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Fishing - Putting together the ideal fishing boat

After six decades as a professional captain, Jerry Hill knows a thing or two about how to outfit a vessel

After six decades as a professional captain, Jerry Hill knows a thing or two about how to outfit a vessel

Captain Jerry Hill of Gloucester, Mass., and Key West, Fla., has been a professional skipper and businessman for six decades. During that time he’s seen about every kind of vessel imaginable. Over those many seasons he’s built up a fleet of five large party boats sailing out of Gloucester for everything from half-day fishing to whale watching. He’s also owned commercial fishing boats to chase lobsters or drag the bottom for cod and other groundfish.

His latest business venture is a 100-foot catamaran, the Yankee Freedom II that makes daily trips from the SouthernmostCity to the Dry Tortugas. Jerry was 72 when he went to the bank for financing for that boat, which he now chalks up as a financial success.

Given his nautical credentials, one would expect his private boat to incorporate many ideas gleaned from much trial and error.

Last Boat IV was built to take Jerry and friends on multiday fishing trips, heading to the Bahamas and Cay Sal Bank from Key West or the Dry Tortugas, laying over at FortJefferson in between fishing days or just dropping the anchor offshore in calm weather, the boat sporting all amenities.

She is a 42-footer, the hull fabricated by Wesmac Boat Builders in Surrey, Mass. They also installed the rudder and engine before the boat was transported over land to an aluminum shed in Bradford, Mass., where master carpenter Joe Arsenault, Jerry and two others worked on it for three winters.

Last Boat IV is powered by a Caterpillar 3406E, an engine Jerry says he found very serviceable on his party boat fleet. The Cat develops 800 hp and at a hull speed of 9 knots burns 4 gallons per hour plus 1-1/2 gallons for every knot over 9. At 17 knots she’s burning roughly 22 gallons per, and has the ability to make 21 knots or throttle back for economical cruising on the 300-mile, one-way trip from Key West over to Yucatan.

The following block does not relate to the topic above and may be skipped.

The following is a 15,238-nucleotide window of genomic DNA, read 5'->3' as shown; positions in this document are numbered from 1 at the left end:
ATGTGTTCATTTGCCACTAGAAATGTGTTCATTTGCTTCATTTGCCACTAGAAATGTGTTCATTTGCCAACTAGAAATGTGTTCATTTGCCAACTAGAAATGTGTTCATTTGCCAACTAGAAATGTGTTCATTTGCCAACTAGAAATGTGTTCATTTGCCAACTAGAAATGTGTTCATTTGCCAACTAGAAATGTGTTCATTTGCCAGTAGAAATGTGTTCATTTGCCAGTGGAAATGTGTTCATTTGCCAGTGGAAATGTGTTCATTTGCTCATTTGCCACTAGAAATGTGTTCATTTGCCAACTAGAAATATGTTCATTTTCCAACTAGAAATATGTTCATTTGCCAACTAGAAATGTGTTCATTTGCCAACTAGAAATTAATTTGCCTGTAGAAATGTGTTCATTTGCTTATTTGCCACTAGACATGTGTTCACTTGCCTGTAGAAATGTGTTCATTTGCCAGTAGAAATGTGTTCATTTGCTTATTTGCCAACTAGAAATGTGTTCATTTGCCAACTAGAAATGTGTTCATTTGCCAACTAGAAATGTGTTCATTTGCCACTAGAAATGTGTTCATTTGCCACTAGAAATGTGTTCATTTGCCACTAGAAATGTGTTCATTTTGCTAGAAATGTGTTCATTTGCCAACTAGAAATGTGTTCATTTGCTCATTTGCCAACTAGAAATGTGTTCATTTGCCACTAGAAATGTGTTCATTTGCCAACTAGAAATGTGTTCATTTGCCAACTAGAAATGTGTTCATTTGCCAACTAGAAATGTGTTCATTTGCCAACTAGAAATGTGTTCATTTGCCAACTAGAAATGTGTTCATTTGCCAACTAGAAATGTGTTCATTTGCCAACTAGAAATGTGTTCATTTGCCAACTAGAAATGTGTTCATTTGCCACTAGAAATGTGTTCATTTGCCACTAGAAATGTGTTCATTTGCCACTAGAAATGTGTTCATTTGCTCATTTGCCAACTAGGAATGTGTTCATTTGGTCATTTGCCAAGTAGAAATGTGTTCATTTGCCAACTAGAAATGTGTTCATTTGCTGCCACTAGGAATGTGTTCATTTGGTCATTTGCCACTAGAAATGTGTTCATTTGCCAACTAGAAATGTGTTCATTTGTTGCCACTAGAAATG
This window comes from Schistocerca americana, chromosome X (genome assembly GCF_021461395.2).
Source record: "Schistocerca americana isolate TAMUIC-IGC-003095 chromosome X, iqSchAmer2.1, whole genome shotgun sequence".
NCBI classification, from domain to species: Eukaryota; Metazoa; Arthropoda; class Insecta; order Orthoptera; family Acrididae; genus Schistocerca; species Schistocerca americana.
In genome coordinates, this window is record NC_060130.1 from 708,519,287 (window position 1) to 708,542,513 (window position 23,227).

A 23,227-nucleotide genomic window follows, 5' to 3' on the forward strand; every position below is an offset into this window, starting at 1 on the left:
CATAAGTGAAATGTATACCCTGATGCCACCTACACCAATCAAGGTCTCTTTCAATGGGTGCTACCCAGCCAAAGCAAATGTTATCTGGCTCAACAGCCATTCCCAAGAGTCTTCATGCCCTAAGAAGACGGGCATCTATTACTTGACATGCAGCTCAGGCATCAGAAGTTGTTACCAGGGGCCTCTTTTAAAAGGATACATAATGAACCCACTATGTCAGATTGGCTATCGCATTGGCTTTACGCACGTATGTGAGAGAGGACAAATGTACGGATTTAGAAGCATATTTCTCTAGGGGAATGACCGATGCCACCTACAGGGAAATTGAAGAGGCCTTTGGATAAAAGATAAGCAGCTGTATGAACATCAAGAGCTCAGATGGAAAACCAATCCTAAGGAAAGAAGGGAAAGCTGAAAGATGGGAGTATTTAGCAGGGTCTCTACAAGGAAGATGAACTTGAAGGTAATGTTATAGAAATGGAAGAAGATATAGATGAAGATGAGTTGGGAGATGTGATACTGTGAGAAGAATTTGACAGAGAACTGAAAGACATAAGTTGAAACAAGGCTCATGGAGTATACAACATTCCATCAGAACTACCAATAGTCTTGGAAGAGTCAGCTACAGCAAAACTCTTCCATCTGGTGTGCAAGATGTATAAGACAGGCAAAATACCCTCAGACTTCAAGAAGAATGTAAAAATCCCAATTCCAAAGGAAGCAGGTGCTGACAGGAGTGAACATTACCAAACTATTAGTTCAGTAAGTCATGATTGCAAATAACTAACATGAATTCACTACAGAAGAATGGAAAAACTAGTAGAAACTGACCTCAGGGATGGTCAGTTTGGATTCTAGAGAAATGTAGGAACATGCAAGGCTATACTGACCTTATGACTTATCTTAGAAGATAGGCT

Fuel capacity is 600 gallons in three 200-gallon tanks, one between the stringers, two port and starboard of the first. The center tank is split in two while the others are single units; all three fuel levels are measured by a Tank Tender monitoring system with gauges up at the helm station.

Also at the helm is a Northstar 952X chart plotter that holds fishing or cruising waypoints as well as providing phantom Loran to fish “old” numbers. The unit displays the position of the vessel on charts that show bottom contours, which enables precise anchoring on the edge of a good fishing location. Other aids include Furuno FCV-292, 10-inch fishfinder with Sitex Loran mounted atop as backup to Northstar; Furuno radar, Motorola M200 VHF; Simrad AP 20 Autopilot; plus a tried-and-true paper graph fishfinder that shows bottom characteristics not available with his other equipment.